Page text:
As I completed my three years recently, many people asked me if I have any regrets. This question is more apt today and the answer is a clear NO. Not for a second. However difficult the noise of the last several months has been, I wouldn’t trade our time together for anything. I would not give up the experience of seeing the gleam in your eyes as you described a new idea, invention, or contribution. You worked on these confidently, without reward, without arrogance, showing exactly the kind of creative confidence that David Kelley talked about in Design Thinking – a wonderful thing to witness.
I am deeply grateful for the immense support and love I’ve received from all of you, from our worthy clients for whom we do our life’s work, and by our shareholders across the globe. I am grateful for your trust, confidence and friendship, and am thankful to our team of amazing leaders, who will help lead our company to greatness. To my first Infoscion colleague and trusted friend Ranga, who enabled us to achieve the things we achieved, to the amazing Ravi, a pocket of passion and energy and execution excellence, to the calm and steadfast Mohit, who introduced me to the band of brothers and lived it, day after day, to the larger than life Rajesh, with his great heart and big laugh, to Binod, a veritable bulldozer brother with his broad shoulders and broader smile, to the one of a kind Ramadas, the architect and protector of our magnificent campuses with his indomitable spirit and world-class excellence, to the always smiling Deepak who helped live the strategy, to Krish and the best HR team in the world, especially the extraordinary Richard, Nanju, Shruthi and their amazing team for helping to carry out some of the craziest and most amazing people initiatives, to Inderpreet, a new voice to the team, a voice of calm, strength, integrity and a stability that far belies the little time she’s been with us, to Jayesh and our entire finance team for their dedication, their impeccable meticulous integrity and world-class excellence, and especially to my partner, friend, and pillar of strength, Pravin, who carried all the load in the world, with a smile, impeccable integrity and the most amazing grace, and will now lead you to the next phase of our company's growth. To Zaiba, Bala sir, Nagaraju, Hari and many others for making it possible for me to be me and to do my work, to my Palo Alto family: Sanjay, Abdul, Navin, Ritika, Barbara, Tao, Vinod, Shabana, April, Sudhir and others who have stood by me and have given up so much to be a part of this journey and contributed so much to it, and indeed to thousands of Infoscions who’ve made it all matter. I am thankful to Sesh and our entire board for their unfailing support and confidence in me throughout this journey.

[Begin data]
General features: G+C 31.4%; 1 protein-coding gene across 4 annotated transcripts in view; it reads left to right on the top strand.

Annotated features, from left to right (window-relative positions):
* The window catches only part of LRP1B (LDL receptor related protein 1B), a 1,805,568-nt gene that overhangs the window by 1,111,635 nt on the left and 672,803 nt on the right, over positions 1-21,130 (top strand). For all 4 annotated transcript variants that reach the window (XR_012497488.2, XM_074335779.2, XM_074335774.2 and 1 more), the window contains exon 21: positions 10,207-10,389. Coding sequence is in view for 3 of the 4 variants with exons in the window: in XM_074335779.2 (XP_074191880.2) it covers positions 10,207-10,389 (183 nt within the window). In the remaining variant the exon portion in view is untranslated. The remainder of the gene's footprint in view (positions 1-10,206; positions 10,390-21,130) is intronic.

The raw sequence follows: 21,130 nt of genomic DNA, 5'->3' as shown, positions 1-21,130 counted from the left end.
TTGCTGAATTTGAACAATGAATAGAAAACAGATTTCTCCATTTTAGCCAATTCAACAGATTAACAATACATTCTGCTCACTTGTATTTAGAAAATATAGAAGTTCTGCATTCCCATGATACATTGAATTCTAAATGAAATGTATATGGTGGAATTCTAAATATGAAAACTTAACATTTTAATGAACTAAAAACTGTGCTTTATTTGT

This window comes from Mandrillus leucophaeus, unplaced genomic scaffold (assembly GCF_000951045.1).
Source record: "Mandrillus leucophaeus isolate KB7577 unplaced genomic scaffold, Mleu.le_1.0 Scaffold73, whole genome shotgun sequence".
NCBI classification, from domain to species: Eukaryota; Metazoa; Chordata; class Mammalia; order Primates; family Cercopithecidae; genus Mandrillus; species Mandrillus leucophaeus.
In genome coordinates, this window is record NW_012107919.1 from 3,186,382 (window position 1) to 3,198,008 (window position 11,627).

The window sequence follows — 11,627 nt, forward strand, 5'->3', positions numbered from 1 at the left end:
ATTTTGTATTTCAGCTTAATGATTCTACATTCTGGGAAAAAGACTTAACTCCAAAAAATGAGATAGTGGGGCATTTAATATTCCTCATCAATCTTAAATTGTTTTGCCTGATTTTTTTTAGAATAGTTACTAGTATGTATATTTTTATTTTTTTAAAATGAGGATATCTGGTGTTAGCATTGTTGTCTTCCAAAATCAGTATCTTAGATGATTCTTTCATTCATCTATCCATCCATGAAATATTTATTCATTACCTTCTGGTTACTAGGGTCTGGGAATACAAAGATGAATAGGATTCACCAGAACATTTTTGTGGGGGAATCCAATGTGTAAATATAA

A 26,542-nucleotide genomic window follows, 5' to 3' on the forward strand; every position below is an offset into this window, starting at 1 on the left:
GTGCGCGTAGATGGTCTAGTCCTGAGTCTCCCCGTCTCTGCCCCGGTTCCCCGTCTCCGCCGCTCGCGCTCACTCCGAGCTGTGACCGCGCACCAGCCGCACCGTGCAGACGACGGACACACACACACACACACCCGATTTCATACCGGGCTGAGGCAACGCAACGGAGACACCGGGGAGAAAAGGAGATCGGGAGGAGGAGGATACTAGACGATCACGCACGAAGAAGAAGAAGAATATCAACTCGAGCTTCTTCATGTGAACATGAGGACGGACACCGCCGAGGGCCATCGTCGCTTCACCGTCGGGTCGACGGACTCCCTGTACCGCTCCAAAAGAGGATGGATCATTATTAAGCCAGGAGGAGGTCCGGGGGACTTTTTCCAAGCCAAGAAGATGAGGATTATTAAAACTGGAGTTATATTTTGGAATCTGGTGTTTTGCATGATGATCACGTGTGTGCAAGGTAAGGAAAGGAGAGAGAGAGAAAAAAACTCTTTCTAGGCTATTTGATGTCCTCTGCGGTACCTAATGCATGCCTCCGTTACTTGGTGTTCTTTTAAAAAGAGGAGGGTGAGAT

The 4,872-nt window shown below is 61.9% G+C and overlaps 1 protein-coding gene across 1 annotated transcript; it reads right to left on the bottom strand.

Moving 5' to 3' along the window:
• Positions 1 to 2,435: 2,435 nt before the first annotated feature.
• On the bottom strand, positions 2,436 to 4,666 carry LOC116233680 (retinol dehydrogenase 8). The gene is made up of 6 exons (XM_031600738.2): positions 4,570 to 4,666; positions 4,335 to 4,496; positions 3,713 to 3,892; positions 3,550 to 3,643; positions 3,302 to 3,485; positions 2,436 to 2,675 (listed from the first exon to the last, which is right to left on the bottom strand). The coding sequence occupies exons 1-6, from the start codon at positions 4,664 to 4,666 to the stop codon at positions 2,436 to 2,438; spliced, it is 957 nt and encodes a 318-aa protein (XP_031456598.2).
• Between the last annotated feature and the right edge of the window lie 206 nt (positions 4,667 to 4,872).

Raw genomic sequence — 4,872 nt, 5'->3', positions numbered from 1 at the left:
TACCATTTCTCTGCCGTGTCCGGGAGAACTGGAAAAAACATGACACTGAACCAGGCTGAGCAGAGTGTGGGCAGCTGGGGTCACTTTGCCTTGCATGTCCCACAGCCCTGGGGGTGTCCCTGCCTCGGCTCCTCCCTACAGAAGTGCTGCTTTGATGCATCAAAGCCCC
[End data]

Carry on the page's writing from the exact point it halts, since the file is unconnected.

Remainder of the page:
Together we have achieved a lot. Even in the midst of all of the distractions, even as the tendency was to return to the familiar, we still managed to persevere and make wonderful progress. We have laid the foundation for the next 30 years of Infosys, and I feel deeply proud to have worked alongside all of you in sowing the seeds that will return this company to the bellwether it once was. As you’ve all often reminded us, Infosys is no bigger and no smaller than any of us, the people, the Infoscions. You are the ones that will take Infosys to the next 30 years and beyond. As I think about the time ahead, for all of us, I can only see us powered by a freedom from the known, of renewing ourselves to thrive in the time ahead. Each one of you has vindicated my deeply held belief that people are capable of doing more, achieving more, being more, than they ever imagined possible. So, keep pushing yourself to do better at whatever you are good at, but also learning to do things you have never done before, indeed, nobody has ever done before. I know I will be doing the same.
The Board, Pravin, and I will communicate additional details as we move forward in this transition, and meanwhile, we continue our work as is. I wish all of you the very best in your journeys ahead.